I’m a Communist

Over the past few weeks as we have been studying Marx’s Communist Manifesto, I’ve been thinking about what it would be like to live in a Communist Society. In class, we had a discussion about whether or not Communism could ever potentially succeed. There were several arguments and different ways to look at it, but in the end, I think Julie and I were the only people who thought that Communism might actually be able to work. I was kind of surprised that no one else agreed. If you look back to the few places where Communism was enforced, it failed. But was it the Communism itself that failed or the insane leaders who took charge and killed millions of people? I think one of the reasons that nobody agreed with us is because they are scared of Communism and the terror associated with it. In theory, Communism could be really successful. As Marx explained many times, eventually, the proletariat will overthrow the bourgeoisie and Capitalism will end. It is inevitable. Anyway, what do you think? Will we ever live in a functioning Communist society?

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5 Responses to I’m a Communist

  1. Lisa Goldsman says:

    I have had similar thoughts regarding the benefits of communism. I think that the only and most prominent flaw is of course the radical leaders. When power hungry people are left with power and responsibility of other people’s lives, they do not always make decisions benefiting the whole picture. I also agree with Marx’s ideas on social class; having a single class, the proletariat, allows for people to receive equal rights. People in our society do things to mainly benefit themselves; acts of greed. If everyone was equal in social class there would be no reason to do things to better yourself, so it could eliminate greed, which could then eliminate the desire to be so power hungry. Personally, I think communism could work in a society which included, one social class, people who are in agreement with the ideas and boundaries of social class, and less greedy ‘leaders’.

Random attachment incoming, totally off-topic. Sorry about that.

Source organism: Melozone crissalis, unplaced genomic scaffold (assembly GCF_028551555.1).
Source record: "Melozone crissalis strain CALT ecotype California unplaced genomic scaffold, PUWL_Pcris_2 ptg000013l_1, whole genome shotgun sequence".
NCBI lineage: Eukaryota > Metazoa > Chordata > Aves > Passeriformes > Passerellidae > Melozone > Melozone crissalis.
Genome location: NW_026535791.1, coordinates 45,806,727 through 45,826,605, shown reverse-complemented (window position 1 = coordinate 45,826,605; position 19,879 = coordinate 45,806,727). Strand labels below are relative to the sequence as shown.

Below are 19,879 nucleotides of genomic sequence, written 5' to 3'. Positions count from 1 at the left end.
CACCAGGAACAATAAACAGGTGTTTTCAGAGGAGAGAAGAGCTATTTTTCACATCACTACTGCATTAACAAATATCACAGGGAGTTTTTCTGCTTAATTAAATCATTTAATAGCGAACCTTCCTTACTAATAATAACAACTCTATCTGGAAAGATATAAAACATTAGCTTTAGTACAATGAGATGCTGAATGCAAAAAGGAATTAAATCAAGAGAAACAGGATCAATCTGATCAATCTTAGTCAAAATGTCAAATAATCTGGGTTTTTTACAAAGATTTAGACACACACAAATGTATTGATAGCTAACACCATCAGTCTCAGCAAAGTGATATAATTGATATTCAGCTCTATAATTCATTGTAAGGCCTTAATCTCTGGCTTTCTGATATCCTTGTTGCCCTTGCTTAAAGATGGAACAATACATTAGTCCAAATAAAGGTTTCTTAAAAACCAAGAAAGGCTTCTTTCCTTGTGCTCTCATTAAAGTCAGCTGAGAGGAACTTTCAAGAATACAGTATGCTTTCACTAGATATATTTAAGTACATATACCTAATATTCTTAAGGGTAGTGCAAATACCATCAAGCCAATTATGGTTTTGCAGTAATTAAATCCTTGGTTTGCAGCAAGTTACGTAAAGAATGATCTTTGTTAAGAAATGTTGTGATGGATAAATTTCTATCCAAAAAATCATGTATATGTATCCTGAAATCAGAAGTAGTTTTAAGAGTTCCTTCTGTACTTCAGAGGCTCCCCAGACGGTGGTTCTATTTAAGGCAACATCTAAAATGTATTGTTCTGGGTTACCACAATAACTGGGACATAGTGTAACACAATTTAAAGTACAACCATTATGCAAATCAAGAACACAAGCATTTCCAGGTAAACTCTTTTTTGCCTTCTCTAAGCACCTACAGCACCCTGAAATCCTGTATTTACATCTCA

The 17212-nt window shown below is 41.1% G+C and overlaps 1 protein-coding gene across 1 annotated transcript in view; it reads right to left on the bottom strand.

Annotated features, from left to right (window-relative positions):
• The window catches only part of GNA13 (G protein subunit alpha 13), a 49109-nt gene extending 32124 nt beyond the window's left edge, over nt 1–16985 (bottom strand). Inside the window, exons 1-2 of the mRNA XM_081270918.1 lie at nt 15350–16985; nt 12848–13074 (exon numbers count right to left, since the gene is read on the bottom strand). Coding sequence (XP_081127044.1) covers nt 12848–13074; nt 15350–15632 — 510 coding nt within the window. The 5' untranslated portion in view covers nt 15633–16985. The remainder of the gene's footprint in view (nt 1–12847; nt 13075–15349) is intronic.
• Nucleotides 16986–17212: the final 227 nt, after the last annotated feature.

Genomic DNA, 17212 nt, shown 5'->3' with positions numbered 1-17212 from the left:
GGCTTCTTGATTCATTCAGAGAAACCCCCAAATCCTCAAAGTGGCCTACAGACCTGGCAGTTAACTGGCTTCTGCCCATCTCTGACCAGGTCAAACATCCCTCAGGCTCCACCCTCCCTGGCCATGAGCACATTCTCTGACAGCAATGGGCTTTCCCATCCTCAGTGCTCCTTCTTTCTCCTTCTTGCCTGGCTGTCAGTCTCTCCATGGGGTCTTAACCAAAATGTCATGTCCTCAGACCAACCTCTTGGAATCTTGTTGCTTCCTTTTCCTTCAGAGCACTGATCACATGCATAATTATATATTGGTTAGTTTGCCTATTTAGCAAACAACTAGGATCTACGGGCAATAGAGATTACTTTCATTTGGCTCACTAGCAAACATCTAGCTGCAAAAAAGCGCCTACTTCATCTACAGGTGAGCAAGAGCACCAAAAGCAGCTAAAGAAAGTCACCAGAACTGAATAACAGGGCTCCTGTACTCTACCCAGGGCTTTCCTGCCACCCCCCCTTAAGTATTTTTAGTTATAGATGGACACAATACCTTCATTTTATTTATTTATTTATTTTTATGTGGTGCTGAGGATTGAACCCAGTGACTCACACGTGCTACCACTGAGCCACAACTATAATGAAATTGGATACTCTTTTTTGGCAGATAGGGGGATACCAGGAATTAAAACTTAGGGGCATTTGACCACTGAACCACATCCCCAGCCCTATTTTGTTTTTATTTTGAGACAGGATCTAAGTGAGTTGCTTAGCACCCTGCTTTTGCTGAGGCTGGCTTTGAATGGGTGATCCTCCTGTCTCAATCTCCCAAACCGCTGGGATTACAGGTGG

2. Dr. K says:

    It seems to me, Sophie, that you didn’t answer your own question, and I’d like to hear your answer: was it the Communism itself that failed or the insane leaders who took charge and killed millions of people? You seem to suggest it was the insane leaders, but is there something about communism that allows radical, crazy leaders to rise to the top, more than in other social-economic systems?

    • sophie says:

      Dr. K, I think Lisa answered my question. I was thinking the same thing. One of the only reasons, in my opinion, that Communism hasn’t worked out, is definitely because of the radical leaders who seem to have other motives besides living in a functioning society built around Communism. I don’t think having crazy, power-hungry people rise to the top and take over is a specific characteristic of Communism. I think that could happen in any society, including ours. It might be harder, but in theory, Communism does not make it easy for anyone to be a “leader.” For that reason, I think it was the insane leaders who failed to run society rather that the Communism itself.

  3. Dr. K says:

    I think you’re right that, in theory, Communism doesn’t make it easier for a power-hungry leader to come to power. But is there something about its implementation that makes insane dictators more likely?

    To be fair, the other evil dictator from the time, Hitler, did not arise out of communism, so perhaps the question is about what they have in common. Hard for us to answer, as we haven’t studied Hitler’s rise.

  4. Carrigan Miller says:

    A functioning communist society, in its truest form, can not work. The major failing of Marx is that he assumes, A) that everyone would eventually conform to communist ideals and B) people would be unable to sacrifice all of their possessions. Having things is a basic human desire, as it is how people have shown their self worth, even in caveman times. References to “property” are as old, if not older, than the Bible. Giving up such a huge part of human tradition would not be as easy as Marx seems to think it is.

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